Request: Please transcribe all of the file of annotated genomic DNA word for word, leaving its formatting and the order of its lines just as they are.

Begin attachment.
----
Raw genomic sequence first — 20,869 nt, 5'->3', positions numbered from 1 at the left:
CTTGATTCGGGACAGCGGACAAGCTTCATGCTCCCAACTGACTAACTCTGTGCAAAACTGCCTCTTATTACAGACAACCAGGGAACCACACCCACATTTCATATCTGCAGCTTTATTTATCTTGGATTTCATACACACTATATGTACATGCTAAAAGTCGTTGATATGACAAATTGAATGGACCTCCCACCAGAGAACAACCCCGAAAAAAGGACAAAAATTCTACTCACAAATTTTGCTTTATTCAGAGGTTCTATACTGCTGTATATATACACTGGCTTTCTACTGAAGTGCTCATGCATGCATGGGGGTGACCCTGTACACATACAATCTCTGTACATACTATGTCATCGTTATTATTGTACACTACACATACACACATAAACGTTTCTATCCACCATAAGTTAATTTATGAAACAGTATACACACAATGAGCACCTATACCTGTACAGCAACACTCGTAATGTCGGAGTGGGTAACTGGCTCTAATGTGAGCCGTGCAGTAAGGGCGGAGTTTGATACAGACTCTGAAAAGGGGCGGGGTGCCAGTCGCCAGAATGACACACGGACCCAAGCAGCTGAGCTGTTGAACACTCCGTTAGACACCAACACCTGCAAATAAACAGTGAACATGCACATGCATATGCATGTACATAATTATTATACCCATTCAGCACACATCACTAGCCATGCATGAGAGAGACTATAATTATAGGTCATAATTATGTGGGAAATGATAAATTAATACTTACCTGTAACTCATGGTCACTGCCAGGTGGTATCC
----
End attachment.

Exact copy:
Raw genomic sequence first — 20,869 nt, 5'->3', positions numbered from 1 at the left:
CTTGATTCGGGACAGCGGACAAGCTTCATGCTCCCAACTGACTAACTCTGTGCAAAACTGCCTCTTATTACAGACAACCAGGGAACCACACCCACATTTCATATCTGCAGCTTTATTTATCTTGGATTTCATACACACTATATGTACATGCTAAAAGTCGTTGATATGACAAATTGAATGGACCTCCCACCAGAGAACAACCCCGAAAAAAGGACAAAAATTCTACTCACAAATTTTGCTTTATTCAGAGGTTCTATACTGCTGTATATATACACTGGCTTTCTACTGAAGTGCTCATGCATGCATGGGGGTGACCCTGTACACATACAATCTCTGTACATACTATGTCATCGTTATTATTGTACACTACACATACACACATAAACGTTTCTATCCACCATAAGTTAATTTATGAAACAGTATACACACAATGAGCACCTATACCTGTACAGCAACACTCGTAATGTCGGAGTGGGTAACTGGCTCTAATGTGAGCCGTGCAGTAAGGGCGGAGTTTGATACAGACTCTGAAAAGGGGCGGGGTGCCAGTCGCCAGAATGACACACGGACCCAAGCAGCTGAGCTGTTGAACACTCCGTTAGACACCAACACCTGCAAATAAACAGTGAACATGCACATGCATATGCATGTACATAATTATTATACCCATTCAGCACACATCACTAGCCATGCATGAGAGAGACTATAATTATAGGTCATAATTATGTGGGAAATGATAAATTAATACTTACCTGTAACTCATGGTCACTGCCAGGTGGTATCC